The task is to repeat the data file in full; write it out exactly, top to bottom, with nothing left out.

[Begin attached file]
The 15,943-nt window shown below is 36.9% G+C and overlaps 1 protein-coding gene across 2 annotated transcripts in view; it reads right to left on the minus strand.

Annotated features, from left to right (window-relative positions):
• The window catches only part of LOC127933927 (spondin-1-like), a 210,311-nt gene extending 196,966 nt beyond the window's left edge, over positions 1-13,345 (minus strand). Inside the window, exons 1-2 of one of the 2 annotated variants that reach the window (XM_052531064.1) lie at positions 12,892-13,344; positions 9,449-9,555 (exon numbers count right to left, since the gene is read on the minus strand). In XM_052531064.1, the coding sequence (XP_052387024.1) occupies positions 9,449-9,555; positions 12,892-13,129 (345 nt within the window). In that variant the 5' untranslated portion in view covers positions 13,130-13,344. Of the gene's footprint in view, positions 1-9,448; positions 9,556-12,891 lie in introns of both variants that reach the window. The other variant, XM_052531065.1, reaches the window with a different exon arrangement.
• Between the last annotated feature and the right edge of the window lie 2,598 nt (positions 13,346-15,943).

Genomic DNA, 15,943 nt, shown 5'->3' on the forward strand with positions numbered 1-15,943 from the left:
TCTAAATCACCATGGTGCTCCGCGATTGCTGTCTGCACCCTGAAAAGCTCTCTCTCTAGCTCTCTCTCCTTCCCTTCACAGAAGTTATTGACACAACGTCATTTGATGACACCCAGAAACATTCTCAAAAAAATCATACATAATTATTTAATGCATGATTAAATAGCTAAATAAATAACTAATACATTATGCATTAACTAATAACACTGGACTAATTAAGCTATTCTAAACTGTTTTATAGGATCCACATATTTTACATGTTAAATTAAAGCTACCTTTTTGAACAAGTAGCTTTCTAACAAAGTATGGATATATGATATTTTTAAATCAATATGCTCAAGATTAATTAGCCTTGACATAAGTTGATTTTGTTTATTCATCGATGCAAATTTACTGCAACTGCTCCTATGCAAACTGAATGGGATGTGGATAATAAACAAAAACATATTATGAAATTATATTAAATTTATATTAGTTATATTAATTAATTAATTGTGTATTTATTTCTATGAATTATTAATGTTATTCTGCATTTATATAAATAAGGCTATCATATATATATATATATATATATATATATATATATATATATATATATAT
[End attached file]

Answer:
The 15,943-nt window shown below is 36.9% G+C and overlaps 1 protein-coding gene across 2 annotated transcripts in view; it reads right to left on the minus strand.

Annotated features, from left to right (window-relative positions):
• The window catches only part of LOC127933927 (spondin-1-like), a 210,311-nt gene extending 196,966 nt beyond the window's left edge, over positions 1-13,345 (minus strand). Inside the window, exons 1-2 of one of the 2 annotated variants that reach the window (XM_052531064.1) lie at positions 12,892-13,344; positions 9,449-9,555 (exon numbers count right to left, since the gene is read on the minus strand). In XM_052531064.1, the coding sequence (XP_052387024.1) occupies positions 9,449-9,555; positions 12,892-13,129 (345 nt within the window). In that variant the 5' untranslated portion in view covers positions 13,130-13,344. Of the gene's footprint in view, positions 1-9,448; positions 9,556-12,891 lie in introns of both variants that reach the window. The other variant, XM_052531065.1, reaches the window with a different exon arrangement.
• Between the last annotated feature and the right edge of the window lie 2,598 nt (positions 13,346-15,943).

Genomic DNA, 15,943 nt, shown 5'->3' on the forward strand with positions numbered 1-15,943 from the left:
TCTAAATCACCATGGTGCTCCGCGATTGCTGTCTGCACCCTGAAAAGCTCTCTCTCTAGCTCTCTCTCCTTCCCTTCACAGAAGTTATTGACACAACGTCATTTGATGACACCCAGAAACATTCTCAAAAAAATCATACATAATTATTTAATGCATGATTAAATAGCTAAATAAATAACTAATACATTATGCATTAACTAATAACACTGGACTAATTAAGCTATTCTAAACTGTTTTATAGGATCCACATATTTTACATGTTAAATTAAAGCTACCTTTTTGAACAAGTAGCTTTCTAACAAAGTATGGATATATGATATTTTTAAATCAATATGCTCAAGATTAATTAGCCTTGACATAAGTTGATTTTGTTTATTCATCGATGCAAATTTACTGCAACTGCTCCTATGCAAACTGAATGGGATGTGGATAATAAACAAAAACATATTATGAAATTATATTAAATTTATATTAGTTATATTAATTAATTAATTGTGTATTTATTTCTATGAATTATTAATGTTATTCTGCATTTATATAAATAAGGCTATCATATATATATATATATATATATATATATATATATATATATATATATAT